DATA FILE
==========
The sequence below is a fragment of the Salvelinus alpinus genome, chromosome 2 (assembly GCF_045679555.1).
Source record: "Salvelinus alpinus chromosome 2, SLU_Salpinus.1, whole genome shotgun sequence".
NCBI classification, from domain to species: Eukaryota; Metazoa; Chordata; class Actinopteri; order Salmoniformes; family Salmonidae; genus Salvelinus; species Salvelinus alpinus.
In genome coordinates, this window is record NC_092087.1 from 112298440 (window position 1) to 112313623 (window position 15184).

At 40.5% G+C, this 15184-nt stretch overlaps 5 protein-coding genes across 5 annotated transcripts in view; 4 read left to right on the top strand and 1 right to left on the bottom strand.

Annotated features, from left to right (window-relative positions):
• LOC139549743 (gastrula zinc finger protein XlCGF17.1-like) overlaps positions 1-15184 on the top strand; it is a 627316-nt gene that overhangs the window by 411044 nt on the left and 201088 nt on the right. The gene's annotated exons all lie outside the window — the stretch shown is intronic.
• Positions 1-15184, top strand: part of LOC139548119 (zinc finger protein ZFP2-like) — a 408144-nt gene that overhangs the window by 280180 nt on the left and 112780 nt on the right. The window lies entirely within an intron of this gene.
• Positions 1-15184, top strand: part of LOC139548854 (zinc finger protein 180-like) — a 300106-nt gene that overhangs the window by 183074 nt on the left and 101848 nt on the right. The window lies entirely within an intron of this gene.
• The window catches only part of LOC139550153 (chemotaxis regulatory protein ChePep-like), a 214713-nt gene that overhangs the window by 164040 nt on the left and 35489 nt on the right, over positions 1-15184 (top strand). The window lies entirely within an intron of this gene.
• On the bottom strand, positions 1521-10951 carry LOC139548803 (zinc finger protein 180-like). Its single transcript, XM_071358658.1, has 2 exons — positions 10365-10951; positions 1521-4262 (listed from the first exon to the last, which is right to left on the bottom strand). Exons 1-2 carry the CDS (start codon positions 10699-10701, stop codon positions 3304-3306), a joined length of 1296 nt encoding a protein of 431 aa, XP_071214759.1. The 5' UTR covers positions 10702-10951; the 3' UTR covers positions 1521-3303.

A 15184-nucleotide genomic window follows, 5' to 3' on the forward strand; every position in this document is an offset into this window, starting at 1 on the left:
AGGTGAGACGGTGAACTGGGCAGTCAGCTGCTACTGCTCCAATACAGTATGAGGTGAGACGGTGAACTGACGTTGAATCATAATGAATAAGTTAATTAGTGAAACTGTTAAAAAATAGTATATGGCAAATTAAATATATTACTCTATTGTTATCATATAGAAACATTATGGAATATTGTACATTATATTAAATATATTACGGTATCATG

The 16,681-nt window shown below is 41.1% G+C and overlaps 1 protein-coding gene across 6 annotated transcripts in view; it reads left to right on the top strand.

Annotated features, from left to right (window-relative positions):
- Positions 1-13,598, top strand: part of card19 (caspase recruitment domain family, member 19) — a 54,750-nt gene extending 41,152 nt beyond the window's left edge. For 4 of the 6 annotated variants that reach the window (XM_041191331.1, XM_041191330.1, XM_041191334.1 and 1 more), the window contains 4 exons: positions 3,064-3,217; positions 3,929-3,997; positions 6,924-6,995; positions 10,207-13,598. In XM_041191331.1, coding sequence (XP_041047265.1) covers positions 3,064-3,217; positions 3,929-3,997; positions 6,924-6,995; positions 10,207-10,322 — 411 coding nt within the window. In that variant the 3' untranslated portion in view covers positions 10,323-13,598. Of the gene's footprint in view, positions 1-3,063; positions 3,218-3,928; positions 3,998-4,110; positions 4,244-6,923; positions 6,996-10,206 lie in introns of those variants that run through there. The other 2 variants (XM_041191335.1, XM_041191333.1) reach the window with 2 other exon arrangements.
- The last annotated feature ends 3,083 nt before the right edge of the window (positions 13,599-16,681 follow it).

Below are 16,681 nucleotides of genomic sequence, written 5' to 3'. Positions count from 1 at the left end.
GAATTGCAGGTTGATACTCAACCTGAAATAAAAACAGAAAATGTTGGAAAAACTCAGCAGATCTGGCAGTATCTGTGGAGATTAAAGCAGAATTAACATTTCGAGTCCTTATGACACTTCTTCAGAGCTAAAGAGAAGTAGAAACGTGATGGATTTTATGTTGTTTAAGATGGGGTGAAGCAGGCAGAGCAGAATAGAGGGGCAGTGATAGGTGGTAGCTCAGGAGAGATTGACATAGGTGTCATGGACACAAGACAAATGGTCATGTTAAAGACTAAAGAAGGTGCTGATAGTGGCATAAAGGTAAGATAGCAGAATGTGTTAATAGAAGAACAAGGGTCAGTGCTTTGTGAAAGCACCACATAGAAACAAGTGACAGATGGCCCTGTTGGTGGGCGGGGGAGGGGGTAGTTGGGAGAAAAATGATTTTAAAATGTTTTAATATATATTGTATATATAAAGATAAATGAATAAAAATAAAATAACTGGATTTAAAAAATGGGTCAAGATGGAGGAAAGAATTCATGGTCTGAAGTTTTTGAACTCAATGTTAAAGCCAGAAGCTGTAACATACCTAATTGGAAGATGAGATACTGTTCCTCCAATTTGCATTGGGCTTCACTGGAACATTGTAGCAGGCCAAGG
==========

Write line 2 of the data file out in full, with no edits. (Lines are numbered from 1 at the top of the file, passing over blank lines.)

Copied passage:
Source record: "Salvelinus alpinus chromosome 2, SLU_Salpinus.1, whole genome shotgun sequence".